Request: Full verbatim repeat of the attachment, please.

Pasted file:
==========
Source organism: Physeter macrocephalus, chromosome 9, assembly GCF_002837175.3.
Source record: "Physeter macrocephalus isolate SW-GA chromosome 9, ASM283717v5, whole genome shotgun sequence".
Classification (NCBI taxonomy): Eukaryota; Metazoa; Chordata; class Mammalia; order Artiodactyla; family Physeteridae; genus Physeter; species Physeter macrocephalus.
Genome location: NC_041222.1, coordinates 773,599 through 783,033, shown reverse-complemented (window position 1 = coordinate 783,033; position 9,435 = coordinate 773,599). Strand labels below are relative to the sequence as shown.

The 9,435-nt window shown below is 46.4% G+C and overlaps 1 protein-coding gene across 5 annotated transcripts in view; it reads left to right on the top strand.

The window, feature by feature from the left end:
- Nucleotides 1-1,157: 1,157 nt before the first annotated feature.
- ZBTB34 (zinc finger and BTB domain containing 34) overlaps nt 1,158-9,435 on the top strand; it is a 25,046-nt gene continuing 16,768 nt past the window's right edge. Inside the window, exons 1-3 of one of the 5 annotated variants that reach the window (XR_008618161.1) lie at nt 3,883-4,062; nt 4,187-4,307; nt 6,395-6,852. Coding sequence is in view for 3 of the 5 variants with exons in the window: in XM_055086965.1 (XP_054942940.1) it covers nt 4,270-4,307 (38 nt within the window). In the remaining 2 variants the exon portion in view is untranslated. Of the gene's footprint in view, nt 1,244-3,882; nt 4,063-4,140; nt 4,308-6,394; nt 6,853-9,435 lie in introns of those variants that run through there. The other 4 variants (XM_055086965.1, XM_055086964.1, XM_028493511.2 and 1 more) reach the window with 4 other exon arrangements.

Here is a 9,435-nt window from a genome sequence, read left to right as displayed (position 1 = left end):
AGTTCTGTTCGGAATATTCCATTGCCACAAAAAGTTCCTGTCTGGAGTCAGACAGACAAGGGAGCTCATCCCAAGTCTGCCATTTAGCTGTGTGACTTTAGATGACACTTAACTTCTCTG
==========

Source organism: Physeter macrocephalus, chromosome 9, assembly GCF_002837175.3.
Source record: "Physeter macrocephalus isolate SW-GA chromosome 9, ASM283717v5, whole genome shotgun sequence".
Classification (NCBI taxonomy): Eukaryota; Metazoa; Chordata; class Mammalia; order Artiodactyla; family Physeteridae; genus Physeter; species Physeter macrocephalus.
Genome location: NC_041222.1, coordinates 773,599 through 783,033, shown reverse-complemented (window position 1 = coordinate 783,033; position 9,435 = coordinate 773,599). Strand labels below are relative to the sequence as shown.

The 9,435-nt window shown below is 46.4% G+C and overlaps 1 protein-coding gene across 5 annotated transcripts in view; it reads left to right on the top strand.

The window, feature by feature from the left end:
- Nucleotides 1-1,157: 1,157 nt before the first annotated feature.
- ZBTB34 (zinc finger and BTB domain containing 34) overlaps nt 1,158-9,435 on the top strand; it is a 25,046-nt gene continuing 16,768 nt past the window's right edge. Inside the window, exons 1-3 of one of the 5 annotated variants that reach the window (XR_008618161.1) lie at nt 3,883-4,062; nt 4,187-4,307; nt 6,395-6,852. Coding sequence is in view for 3 of the 5 variants with exons in the window: in XM_055086965.1 (XP_054942940.1) it covers nt 4,270-4,307 (38 nt within the window). In the remaining 2 variants the exon portion in view is untranslated. Of the gene's footprint in view, nt 1,244-3,882; nt 4,063-4,140; nt 4,308-6,394; nt 6,853-9,435 lie in introns of those variants that run through there. The other 4 variants (XM_055086965.1, XM_055086964.1, XM_028493511.2 and 1 more) reach the window with 4 other exon arrangements.

Here is a 9,435-nt window from a genome sequence, read left to right as displayed (position 1 = left end):
AGTTCTGTTCGGAATATTCCATTGCCACAAAAAGTTCCTGTCTGGAGTCAGACAGACAAGGGAGCTCATCCCAAGTCTGCCATTTAGCTGTGTGACTTTAGATGACACTTAACTTCTCTG